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EEOC Issues New Guidance for Managing COVID-19 Risks Consistent with the ADA

March 20, 2020

By: Sidney R. Steinberg and Daniel F. Thornton

Amid the flurry of laws and agency guidance for the Coronavirus (COVID-19) pandemic, on March 18, the Equal Employment Opportunity Commission published new guidance regarding the interplay between COVID-19 and federal disability protections. While the Americans with Disabilities Act (“ADA”) and Rehabilitation Act continue to apply, they do not prevent employers from following public health authorities’ guidelines and recommendations about steps to address the COVID-19 crisis. In light of the World Health Organization’s declaration that COVID-19 is now a global pandemic, the EEOC advises that, consistent with the ADA:

  • When an employee calls in sick, the employer may ask in a confidential manner if the employee is experiencing COVID-19 symptoms—such as fever, chills, cough, shortness of breath, or sore throat—in order to protect the rest of its workforce.
  • Employers may require employees with symptoms of COVID-19 to stay home.
  • Before an employee who has exhibited COVID-19 symptoms returns to work, the employer may require a doctor’s note certifying the employee’s fitness for duty.
  • Employers may measure employees’ body temperature in order to screen for COVID-19.
  • Employers may measure applicants’ body temperature as part of a post-offer, pre-employment medical exam.
  • When a job applicant who is scheduled to start immediately has COVID-19 or its symptoms, the employer may delay the applicant’s start date, or even withdraw the job offer, since the applicant cannot safely enter the workplace.

The above guidelines apply for the duration of the COVID-19 pandemic. Two areas are of particular note:

  • First, an employer may request a fitness for duty note only if the employee has exhibited symptoms of the virus.  Employers should not be requiring employees who are self-quarantining or who have traveled from an area of prevalence for fitness for duty notes, as such run the risk of creating a “perception of disability.”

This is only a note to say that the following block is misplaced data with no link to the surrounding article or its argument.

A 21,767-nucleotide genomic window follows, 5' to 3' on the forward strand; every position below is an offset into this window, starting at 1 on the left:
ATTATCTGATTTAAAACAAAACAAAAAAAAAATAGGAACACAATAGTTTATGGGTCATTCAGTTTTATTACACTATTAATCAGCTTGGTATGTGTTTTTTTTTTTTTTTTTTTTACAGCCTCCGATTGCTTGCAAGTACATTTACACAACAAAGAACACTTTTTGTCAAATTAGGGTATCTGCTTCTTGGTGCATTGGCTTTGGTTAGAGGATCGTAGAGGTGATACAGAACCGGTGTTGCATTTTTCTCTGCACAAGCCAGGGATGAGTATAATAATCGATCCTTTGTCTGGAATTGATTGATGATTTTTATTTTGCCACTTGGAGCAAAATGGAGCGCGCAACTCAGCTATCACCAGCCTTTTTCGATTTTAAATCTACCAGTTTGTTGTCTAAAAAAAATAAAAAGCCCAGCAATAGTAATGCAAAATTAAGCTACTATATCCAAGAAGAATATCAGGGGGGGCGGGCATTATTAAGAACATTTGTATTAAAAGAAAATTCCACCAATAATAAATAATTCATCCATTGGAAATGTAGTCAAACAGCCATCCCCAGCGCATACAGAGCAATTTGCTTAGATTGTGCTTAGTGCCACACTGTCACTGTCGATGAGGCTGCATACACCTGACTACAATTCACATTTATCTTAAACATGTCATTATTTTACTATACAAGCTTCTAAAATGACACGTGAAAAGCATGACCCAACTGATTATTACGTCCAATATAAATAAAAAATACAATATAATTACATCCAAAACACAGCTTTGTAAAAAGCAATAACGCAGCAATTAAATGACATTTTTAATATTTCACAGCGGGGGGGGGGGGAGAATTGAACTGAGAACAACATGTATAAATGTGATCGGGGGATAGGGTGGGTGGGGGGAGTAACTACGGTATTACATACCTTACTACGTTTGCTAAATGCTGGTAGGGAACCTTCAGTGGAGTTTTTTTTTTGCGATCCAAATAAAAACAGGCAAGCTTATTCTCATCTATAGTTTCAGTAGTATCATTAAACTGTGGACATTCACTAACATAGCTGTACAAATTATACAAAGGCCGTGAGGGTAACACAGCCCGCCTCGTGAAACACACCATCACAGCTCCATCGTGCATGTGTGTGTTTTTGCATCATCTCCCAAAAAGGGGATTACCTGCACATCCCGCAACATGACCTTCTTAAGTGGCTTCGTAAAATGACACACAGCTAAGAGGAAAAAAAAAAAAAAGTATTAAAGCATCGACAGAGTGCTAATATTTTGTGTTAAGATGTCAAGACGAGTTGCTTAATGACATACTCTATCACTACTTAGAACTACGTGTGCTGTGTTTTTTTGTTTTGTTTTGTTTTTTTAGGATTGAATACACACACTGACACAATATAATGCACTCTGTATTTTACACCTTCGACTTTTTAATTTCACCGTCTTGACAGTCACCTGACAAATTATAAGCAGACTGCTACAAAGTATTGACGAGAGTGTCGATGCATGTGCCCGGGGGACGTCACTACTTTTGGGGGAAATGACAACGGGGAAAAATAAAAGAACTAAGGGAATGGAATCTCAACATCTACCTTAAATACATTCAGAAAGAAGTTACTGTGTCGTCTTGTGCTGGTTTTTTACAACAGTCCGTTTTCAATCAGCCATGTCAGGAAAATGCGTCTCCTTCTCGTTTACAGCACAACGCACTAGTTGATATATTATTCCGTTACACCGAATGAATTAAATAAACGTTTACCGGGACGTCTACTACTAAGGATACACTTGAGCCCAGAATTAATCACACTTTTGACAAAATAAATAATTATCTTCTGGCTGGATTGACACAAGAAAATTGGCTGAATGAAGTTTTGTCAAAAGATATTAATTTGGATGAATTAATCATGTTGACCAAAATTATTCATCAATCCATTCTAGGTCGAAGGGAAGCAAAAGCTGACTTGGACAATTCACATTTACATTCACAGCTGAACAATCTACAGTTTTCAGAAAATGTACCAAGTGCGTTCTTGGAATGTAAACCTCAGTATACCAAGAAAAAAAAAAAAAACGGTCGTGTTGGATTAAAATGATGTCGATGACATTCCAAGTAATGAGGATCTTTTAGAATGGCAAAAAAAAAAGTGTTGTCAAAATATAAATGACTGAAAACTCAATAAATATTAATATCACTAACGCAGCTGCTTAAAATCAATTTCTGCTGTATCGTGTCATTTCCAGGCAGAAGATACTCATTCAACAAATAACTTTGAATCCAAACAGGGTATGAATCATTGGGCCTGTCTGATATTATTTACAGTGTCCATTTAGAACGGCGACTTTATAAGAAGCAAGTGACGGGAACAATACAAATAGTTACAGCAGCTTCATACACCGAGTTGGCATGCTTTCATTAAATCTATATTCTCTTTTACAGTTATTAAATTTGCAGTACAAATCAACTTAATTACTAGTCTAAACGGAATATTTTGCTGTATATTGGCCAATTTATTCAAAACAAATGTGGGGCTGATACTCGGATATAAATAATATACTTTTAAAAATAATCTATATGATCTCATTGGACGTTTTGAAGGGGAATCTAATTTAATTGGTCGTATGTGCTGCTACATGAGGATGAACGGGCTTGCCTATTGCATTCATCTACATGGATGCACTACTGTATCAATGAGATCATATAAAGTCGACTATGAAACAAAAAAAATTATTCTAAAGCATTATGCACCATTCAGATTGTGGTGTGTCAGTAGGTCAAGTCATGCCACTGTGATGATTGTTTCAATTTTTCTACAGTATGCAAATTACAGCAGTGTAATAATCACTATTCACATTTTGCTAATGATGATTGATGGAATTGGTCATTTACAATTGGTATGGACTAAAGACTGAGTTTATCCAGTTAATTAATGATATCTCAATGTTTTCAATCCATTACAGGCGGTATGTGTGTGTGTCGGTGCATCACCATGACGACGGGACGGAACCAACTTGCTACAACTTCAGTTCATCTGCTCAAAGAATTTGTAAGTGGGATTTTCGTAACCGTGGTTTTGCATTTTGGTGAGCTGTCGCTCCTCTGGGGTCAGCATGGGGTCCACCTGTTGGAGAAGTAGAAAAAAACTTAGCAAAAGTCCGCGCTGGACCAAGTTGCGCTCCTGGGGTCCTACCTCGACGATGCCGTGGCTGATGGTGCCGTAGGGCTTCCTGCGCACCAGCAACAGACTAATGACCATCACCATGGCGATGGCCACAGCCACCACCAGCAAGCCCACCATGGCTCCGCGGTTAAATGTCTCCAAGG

• Secondly, the EEOC’s consistent position has been that in times of a pandemic (and yes, the Commission has a consistent position on pandemics), employers are permitted to take the temperature of employees without the same being considered a “post-offer medical exam or inquiry.”

Further details are available at the links below and, of course, the Employment and Employee Relations team at Post & Schell is available to help with any issues that may arise in this challenging time.

Disclaimer: This post does not offer specific legal advice, nor does it create an attorney-client relationship. You should not reach any legal conclusions based on the information contained in this post without first seeking the advice of counsel.

 

About the Authors:

Sid Steinberg

Sidney R. Steinberg's practice involves virtually all aspects of labor and employment law, including substantial litigation experience defending employers against employment discrimination and wage and hour disputes in federal and state courts. He also has experience in representing employers before federal, state and local administrative agencies, including the EEOC, the Department of Labor and the National Labor Relations Board, as well as in arbitration proceedings. Learn More.

Dan Thornton

Daniel F. Thornton counsels employers on proactive compliance with state and federal labor and employment statutes. In addition, Mr. Thornton assists employers by conducting comprehensive investigations into potential harassment and discrimination issues. He also defends employers against claims of discrimination, harassment, and retaliation in state and federal court, including actions under Title VII, ADA, ADEA, FMLA, FLSA, the Pennsylvania Human Relations Act, and the New Jersey Law Against Discrimination, Civil Rights Act, and Conscientious Employee Protection Act. Learn More.